After a few months of walking on the transition section of woven vinyl permanently adhered to the cabin floor, the binding started to wear — and just a short time later, the cloth-like material gave way entirely and presented a pretty ugly picture. To say it prematurely aged the look of the interior would be an understatement.
We struggled to find something that would cover the eyesore, but the search was hampered by the way in which the vinyl was applied. To allow for the slideout to glide over this section of woven vinyl, it was glued to the main floor under the slideout floor. In other words, there was no way to re-sew on new binding.
The binding that was added to the edges of the woven vinyl flooring started to wear shortly after the installation. In retrospect, adding the binding was not a good idea. Since the vinyl was glued to the main floor, it was not possible to replace the binding, which became an eyesore.
The pliability of the strip material was a big factor for this job, primarily because of the sweeping curves going into the entryway. The PVC strip is easy to bend, and a heat gun or hair dryer can be used to manipulate the material. Just be careful when using a heat gun, which can send extremely hot air and melt the transition strip.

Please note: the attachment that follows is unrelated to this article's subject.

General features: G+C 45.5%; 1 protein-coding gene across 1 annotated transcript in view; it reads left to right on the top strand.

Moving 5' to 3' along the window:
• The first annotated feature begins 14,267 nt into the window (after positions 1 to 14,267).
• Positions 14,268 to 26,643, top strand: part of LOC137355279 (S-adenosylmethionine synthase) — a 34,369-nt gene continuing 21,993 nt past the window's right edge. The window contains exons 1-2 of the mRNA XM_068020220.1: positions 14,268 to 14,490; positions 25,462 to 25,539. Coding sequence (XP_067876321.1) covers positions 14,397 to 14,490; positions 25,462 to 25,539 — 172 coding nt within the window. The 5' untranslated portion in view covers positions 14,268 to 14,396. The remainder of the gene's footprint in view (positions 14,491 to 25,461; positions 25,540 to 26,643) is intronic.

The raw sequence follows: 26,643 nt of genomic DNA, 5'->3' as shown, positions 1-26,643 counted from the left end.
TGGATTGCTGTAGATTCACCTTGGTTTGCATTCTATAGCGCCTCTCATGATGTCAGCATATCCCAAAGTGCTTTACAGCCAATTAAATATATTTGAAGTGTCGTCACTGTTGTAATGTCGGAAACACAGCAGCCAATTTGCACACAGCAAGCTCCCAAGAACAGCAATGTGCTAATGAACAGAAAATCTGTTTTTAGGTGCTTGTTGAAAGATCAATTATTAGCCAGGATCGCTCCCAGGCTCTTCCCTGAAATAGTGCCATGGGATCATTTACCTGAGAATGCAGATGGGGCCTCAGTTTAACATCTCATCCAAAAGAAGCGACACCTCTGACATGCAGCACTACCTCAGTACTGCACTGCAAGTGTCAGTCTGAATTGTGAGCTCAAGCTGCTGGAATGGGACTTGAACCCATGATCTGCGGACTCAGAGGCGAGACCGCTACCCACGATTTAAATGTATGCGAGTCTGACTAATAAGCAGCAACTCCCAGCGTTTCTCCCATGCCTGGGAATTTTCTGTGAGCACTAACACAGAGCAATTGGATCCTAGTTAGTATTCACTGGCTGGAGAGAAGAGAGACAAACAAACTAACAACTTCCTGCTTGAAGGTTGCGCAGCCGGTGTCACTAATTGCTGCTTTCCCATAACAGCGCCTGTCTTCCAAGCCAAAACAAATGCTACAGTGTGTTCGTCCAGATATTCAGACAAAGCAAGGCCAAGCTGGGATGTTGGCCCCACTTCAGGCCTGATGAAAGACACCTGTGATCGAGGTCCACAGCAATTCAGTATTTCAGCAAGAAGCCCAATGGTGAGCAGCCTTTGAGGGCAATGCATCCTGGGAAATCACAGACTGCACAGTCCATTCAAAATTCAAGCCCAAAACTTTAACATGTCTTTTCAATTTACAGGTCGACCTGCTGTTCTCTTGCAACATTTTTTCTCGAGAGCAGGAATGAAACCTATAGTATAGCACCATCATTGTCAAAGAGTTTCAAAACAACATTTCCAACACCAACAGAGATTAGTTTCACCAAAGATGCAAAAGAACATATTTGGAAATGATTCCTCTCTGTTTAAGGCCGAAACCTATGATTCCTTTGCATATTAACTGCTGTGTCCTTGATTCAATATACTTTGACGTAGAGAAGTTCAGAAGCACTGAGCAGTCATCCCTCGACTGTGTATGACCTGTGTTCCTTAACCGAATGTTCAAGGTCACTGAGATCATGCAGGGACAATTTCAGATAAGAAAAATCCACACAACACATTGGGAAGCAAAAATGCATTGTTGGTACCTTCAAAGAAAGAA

Another benefit of the material is that it has a smooth surface and is stain-resistant, so it’s easy to clean. And, since it’s smooth (and comfortable under bare feet), there is little chance of pulling up the edges with shoes or your toes.
Before starting the project, a shorter length of transition strip was cut and temporarily installed in a central area to make sure there was enough clearance for the slideout when moving in and out and there was no restriction. Once confirmed, the coiled transition strip was unrolled on the ground outside to allow the sun to take the bends out of the material. While it was “baking” in the sun, we cleaned the woven vinyl and adjacent floor with alcohol — which is critical when applying anything with two-face tape.
We started at the entryway and cut around the end to fit against the cabinet, bending the material a little at a time to follow the curvature of the woven vinyl. Happily, this process was easier than expected and the heat gun helped keep the transition strip soft. The tape backing was released a few inches at a time, after which the strip was seated to the floor. A few more passes with the heat gun assured the PVC material would stick properly; the adhesive is very strong and has kept the transition strip in place securely for months of walking on under full-time living conditions. At first, we were worried that the seam between the two lengths of transition strip would create a problem, but that was short-lived; the two sections mated very smoothly without any lifting from the floor.
I guess the stars were aligned for this project because there are quite a few moving parts to consider when applying this type of transition strip in an RV. If you determine that this type of modification will work in your RV, you won’t be disappointed — not only does it improve the appearance of the living space, but it also looks as if it was factory-installed.